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Moyne brings out legal big gun for wind farm hearing  

Credit:  Jono Pech | The Standard | www.standard.net.au 2 July 2012 ~~

A legal team costing $13,000 a day will represent the Moyne Shire Council at a tribunal hearing over Woolsthorpe wind farm permits.

Energy project co-ordinator Wind Farm Developments has lodged an appeal with the Victorian Civil Administration Tribunal (VCAT), seeking an order to endorse plans the government previously refused without amendments centred around noise control.

The New Zealand-based proponents are appealing to remove the additional requirements, and if successful the Moyne Shire Council will bear the costs of any additional damage to roads impacted by the wind farm’s construction traffic.

Mayor Jim Doukas said it was necessary to employ Maddocks Lawyers at the VCAT hearing to protect the council from greater potential costs.

“It’s better to be safe than sorry,” he told The Standard.

“It’s one of those tough decisions – do we try and save money and not go and hope everything turns out all right, but risk getting the wrong decision and think we should’ve done something about it?

“Unfortunately this is the way it works but sometimes you’ve just got to do it. I’m hoping the government goes in boots and all on this because they’re the ones involved.”

Deputy mayor James Purcell voted against the motion at this week’s council meeting, arguing the case could go to a higher court and drag the council into ongoing and expensive legal proceedings.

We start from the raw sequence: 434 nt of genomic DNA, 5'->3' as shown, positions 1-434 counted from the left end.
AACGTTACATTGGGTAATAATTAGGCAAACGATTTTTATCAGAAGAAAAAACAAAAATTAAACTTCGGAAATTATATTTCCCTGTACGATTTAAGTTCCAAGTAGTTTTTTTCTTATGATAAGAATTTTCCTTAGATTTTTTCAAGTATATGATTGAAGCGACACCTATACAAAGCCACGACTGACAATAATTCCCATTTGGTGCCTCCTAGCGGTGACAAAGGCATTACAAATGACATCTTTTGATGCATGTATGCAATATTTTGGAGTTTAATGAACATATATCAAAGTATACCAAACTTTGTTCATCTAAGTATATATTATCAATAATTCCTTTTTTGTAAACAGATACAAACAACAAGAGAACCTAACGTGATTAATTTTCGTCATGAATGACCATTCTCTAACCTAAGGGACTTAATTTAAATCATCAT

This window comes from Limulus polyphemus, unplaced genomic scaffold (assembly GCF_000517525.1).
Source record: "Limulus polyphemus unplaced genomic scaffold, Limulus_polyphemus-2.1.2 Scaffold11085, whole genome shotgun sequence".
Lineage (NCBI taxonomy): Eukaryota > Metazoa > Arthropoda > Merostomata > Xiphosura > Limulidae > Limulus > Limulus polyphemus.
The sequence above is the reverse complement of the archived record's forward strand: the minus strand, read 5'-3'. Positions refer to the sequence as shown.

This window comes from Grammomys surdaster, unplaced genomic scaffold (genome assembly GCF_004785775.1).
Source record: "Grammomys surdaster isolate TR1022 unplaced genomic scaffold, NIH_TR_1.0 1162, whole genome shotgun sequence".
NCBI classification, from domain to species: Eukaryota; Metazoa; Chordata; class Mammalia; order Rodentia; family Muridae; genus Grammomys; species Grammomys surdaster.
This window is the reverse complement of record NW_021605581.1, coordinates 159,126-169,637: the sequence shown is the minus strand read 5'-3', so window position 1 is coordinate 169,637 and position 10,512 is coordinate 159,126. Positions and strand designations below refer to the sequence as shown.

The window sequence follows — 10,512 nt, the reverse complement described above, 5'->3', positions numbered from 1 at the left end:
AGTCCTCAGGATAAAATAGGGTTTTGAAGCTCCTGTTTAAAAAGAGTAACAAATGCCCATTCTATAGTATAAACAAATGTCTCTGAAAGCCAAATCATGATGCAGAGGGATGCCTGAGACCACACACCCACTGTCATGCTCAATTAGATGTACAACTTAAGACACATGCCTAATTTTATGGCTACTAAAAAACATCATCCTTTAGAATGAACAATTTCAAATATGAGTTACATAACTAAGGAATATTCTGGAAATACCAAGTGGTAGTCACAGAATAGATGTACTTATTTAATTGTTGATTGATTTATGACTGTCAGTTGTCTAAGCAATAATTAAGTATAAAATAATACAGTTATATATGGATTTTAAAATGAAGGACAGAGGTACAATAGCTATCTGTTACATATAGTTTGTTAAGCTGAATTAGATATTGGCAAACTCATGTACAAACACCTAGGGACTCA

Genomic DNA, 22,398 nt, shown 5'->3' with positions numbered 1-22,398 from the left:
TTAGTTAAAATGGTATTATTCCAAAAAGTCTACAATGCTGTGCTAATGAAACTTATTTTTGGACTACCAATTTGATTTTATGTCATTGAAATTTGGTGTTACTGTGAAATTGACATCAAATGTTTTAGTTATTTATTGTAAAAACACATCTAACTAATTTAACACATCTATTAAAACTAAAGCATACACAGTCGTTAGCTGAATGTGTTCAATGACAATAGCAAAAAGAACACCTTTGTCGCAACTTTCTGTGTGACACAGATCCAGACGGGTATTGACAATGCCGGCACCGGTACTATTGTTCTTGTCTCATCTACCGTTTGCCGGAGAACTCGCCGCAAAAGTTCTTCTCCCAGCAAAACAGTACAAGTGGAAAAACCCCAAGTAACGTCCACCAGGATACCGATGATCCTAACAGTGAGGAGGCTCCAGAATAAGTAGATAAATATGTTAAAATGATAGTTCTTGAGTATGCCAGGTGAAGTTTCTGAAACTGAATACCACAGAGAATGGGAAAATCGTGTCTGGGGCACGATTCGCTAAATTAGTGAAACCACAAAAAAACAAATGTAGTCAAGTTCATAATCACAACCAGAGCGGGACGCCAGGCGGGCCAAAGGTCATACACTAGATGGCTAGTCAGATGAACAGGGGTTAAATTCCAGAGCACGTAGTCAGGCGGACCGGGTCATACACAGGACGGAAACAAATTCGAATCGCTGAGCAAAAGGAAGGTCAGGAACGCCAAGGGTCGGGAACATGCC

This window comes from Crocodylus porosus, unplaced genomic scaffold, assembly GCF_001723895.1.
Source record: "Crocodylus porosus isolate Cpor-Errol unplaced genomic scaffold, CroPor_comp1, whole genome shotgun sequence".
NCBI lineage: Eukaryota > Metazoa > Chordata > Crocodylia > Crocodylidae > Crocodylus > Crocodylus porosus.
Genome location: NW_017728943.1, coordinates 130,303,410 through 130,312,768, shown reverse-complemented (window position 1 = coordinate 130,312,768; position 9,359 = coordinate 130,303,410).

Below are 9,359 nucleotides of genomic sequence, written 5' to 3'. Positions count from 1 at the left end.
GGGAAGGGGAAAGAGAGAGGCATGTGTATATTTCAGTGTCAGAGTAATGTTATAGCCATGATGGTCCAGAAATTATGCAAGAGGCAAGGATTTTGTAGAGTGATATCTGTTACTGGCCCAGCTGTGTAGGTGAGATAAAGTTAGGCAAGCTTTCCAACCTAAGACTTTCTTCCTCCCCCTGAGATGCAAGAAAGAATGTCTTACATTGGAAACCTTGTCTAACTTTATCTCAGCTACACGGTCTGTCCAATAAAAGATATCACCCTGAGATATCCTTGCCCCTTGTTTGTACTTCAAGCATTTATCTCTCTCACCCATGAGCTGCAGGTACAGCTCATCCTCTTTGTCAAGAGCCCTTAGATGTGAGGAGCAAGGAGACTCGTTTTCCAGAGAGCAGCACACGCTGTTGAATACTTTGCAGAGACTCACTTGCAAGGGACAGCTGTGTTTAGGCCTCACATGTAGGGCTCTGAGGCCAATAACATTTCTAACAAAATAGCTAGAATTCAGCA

“If we go to (the) Supreme Court it’s $20,000 and could go on for days,” he said.

However, Cr Colin Ryan countered saying the council needed to be represented to control the discussions, especially at the risk of proceeding to higher levels.

“Doing this without any control is a dangerous approach,” he said.

“If it goes to another jurisdiction, that’s all the more reason to be involved at this level.”

Source:  Jono Pech | The Standard | www.standard.net.au 2 July 2012

This article is the work of the source indicated. Any opinions expressed in it are not necessarily those of National Wind Watch.

The copyright of this article resides with the author or publisher indicated. As part of its noncommercial effort to present the environmental, social, scientific, and economic issues of large-scale wind power development to a global audience seeking such information, National Wind Watch endeavors to observe “fair use” as provided for in section 107 of U.S. Copyright Law and similar “fair dealing” provisions of the copyright laws of other nations. Send requests to excerpt, general inquiries, and comments via e-mail.

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